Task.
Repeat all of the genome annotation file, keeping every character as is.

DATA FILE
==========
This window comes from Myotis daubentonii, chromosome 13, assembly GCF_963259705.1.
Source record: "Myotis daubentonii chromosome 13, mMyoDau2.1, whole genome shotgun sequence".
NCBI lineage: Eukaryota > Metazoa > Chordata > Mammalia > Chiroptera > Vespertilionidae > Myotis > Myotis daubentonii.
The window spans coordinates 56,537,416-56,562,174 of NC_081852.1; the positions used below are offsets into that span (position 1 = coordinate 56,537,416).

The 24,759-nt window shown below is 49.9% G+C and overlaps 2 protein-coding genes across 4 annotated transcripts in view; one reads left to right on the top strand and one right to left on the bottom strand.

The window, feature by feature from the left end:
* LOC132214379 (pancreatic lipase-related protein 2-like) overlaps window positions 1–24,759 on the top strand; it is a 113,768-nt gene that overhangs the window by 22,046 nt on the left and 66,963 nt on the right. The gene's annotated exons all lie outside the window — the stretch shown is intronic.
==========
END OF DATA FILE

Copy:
This window comes from Myotis daubentonii, chromosome 13, assembly GCF_963259705.1.
Source record: "Myotis daubentonii chromosome 13, mMyoDau2.1, whole genome shotgun sequence".
NCBI lineage: Eukaryota > Metazoa > Chordata > Mammalia > Chiroptera > Vespertilionidae > Myotis > Myotis daubentonii.
The window spans coordinates 56,537,416-56,562,174 of NC_081852.1; the positions used below are offsets into that span (position 1 = coordinate 56,537,416).

The 24,759-nt window shown below is 49.9% G+C and overlaps 2 protein-coding genes across 4 annotated transcripts in view; one reads left to right on the top strand and one right to left on the bottom strand.

The window, feature by feature from the left end:
* LOC132214379 (pancreatic lipase-related protein 2-like) overlaps window positions 1–24,759 on the top strand; it is a 113,768-nt gene that overhangs the window by 22,046 nt on the left and 66,963 nt on the right. The gene's annotated exons all lie outside the window — the stretch shown is intronic.